• Answers to the Questions You Always Wanted to Ask

    There is a group architects that, from what I read, were invited to contribute answers to a series of questions that have been asked of Architects. I was not directly “invited” but I assume the more the merrier on this one. I hope that I am not stepping on anyone’s toes by jumping in. There are 11 good questions that need answers for those thinking about architecture or wanting to know more about architects.

    So maybe they are not questions that you have always wanted to ask but here they are.


    What kind of projects were your doing when you first started as an architect?

    I will start this from when I graduated college and not necessarily when I became and architect. Those are two totally different times in my life. After graduation I went full time with the architectural firm that I had been working with part time during school. A small firm that worked on residential and smaller office type projects. The one big project that we worked on was a brand new car dealership that went through the design-build process so there was lots of learning that went on with this project.

    How many projects can you expect to be working on at once?

    Generally we were working on two to five projects, some on the board and some in construction. The smaller the firm the more you will probably be working on and the more responsibilities you will have. Very seldom was there just one project to work on.

    How often did/do you work in a team.

    At the start of my career I think that most projects were done by a team. All the way up until I started my own business where the smaller projects are done by myself, but the bigger projects are still done by a team.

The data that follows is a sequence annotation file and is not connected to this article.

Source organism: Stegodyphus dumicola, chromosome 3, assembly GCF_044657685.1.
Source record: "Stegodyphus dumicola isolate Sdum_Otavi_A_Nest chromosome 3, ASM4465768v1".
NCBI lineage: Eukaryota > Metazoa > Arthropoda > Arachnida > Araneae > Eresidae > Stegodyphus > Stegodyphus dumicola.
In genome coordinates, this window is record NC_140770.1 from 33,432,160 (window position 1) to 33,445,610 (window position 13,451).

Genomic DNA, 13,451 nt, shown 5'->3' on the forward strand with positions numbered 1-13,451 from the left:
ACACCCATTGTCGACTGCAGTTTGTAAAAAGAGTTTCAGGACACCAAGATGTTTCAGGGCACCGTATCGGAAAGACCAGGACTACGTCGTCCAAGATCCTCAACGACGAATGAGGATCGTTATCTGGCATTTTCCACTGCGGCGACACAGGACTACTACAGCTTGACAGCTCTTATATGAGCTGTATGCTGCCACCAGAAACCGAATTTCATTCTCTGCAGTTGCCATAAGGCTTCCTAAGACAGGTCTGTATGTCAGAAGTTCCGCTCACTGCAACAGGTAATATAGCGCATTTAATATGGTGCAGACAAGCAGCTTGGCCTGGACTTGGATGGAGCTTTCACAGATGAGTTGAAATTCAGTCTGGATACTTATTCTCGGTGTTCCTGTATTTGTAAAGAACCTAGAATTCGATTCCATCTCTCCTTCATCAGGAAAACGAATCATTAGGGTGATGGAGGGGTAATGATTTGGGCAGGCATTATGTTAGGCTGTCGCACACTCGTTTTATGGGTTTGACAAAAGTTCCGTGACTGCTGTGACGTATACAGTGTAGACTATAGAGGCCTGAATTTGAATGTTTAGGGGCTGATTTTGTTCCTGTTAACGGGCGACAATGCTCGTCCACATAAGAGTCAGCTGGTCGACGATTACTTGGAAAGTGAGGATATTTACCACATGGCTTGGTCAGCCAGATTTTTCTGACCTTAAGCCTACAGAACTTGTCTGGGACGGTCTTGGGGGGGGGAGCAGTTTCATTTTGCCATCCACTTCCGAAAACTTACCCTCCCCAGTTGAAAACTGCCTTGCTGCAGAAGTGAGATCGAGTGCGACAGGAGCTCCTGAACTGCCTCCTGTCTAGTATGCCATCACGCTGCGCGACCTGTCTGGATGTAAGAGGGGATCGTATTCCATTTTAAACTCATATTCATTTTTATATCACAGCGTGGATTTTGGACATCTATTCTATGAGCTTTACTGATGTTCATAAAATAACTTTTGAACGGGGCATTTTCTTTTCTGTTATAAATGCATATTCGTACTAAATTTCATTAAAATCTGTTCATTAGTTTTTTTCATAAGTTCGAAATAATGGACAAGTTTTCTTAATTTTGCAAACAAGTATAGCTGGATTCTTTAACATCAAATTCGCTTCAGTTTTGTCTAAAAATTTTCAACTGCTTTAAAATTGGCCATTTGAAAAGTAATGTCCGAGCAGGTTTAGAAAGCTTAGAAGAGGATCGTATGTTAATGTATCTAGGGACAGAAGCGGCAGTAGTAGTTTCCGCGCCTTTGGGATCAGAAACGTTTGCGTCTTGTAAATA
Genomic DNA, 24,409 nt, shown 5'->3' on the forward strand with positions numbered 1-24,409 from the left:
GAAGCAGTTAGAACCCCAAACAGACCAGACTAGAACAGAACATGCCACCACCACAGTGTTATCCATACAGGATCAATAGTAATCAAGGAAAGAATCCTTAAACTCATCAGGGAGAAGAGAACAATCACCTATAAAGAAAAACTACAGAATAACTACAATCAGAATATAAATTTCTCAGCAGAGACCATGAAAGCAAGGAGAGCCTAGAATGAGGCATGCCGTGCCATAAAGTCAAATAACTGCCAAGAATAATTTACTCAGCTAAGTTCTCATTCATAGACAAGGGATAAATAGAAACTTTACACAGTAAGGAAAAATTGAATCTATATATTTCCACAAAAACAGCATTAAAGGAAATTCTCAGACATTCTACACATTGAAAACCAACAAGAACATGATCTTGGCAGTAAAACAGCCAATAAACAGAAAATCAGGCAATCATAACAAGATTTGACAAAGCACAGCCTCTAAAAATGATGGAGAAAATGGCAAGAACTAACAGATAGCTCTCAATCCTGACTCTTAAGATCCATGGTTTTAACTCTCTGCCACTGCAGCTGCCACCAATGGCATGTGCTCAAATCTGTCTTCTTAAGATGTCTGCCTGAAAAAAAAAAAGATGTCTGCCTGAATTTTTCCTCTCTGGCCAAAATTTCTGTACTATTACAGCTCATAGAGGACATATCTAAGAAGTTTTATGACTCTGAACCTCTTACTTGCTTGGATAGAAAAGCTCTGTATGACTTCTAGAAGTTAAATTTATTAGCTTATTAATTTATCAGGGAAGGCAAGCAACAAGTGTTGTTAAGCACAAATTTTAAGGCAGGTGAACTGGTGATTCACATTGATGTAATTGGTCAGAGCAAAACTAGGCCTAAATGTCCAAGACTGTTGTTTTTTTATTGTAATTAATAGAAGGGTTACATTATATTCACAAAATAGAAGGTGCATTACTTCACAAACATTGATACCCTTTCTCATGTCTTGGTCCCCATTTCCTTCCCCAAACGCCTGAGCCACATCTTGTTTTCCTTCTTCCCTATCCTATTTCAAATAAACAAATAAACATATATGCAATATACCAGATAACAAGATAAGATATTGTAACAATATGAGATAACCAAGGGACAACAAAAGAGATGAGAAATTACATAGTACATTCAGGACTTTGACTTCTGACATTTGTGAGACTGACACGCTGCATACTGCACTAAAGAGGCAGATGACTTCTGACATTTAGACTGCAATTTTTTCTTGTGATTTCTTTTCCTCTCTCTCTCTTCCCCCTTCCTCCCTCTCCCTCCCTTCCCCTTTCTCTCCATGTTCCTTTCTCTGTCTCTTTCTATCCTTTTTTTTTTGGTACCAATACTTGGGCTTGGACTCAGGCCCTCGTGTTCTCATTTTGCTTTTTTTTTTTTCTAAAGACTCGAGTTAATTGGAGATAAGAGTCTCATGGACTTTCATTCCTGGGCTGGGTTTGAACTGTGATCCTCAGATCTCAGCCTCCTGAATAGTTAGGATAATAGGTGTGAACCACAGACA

How important is an innovative mind to the company?

    Innovative to me is more like changing things or introducing something new or inventing. I don’t think that type of mind is necessarily important in architecture. More of a mind that can take the proven methods of today and use them to create or solve the problems of design.

    What key things do you look for in potential new hires?

    First off you have to be able to provide an acceptable resume to get in the door. One without errors, and well designed that is easy to read. There is a happy medium between to much and not enough when it comes to resumes. If you make it through the door you must be able to look me in the eye and talk to me. You can tell a lot about a person just having a conversation about what they do and what they like.

    How important is diversity to your company?

    I believe that diversity is a good thing. You don’t want your employees or your company to be tagged as only able to do one thing. You have to be able to change things up for your clients needs.

    How big of a role does HR play in your company?

    HR in my company is me, I wear all the hats right now. It is nice however to hit a HR when we are designing.

    Would you say Architecture is a field for everyone?

    No. Definitely not. It takes a certain type of person to be an architect just like it takes a certain type of person to be a lawyer or an accountant. I have sat down with my accountant many times and I sure would not want him designing something for me.

    What is the best asset in your company?

    Comfort and enjoyment. The more comfortable and happy your employees are the more productivity you will get.

    Describe your best employee in one word!


    What style of architecture do you love most?

    Simply put, the styly that my client wants.

    Other architects that participated in the answers.

    Bob Borson – Life of an Architect
    “Being an Architect”

    Jes Stafford – Modus Operandi Design
    Ask the Architect

    Mark R. LePage – Entrepreneur Architect
    “11 Big Questions”

    Nicholas Renard – Cote Renard Architecture
    “Answers from this Architect”

    Enoch Sears – Business of Architecture
    “Life As An Architect”

    Evan Troxel
    “11 Questions About Architecture”

    Jeff Echols – Architect of the Internet
    “11 Frequently Asked Questions About Being An Architect”

    Andrew Hawkins – Hawkins Architecture, Inc.
    Being an Architect: Questions Answered.

    Lee Calisti – lee CALISTI architecture+design
    “11 Questions is less than 20″

    Jeremiah Russell – r|one studio architecture
    “#ArchiTalks: 10 + 1 is better than 11 + none.”


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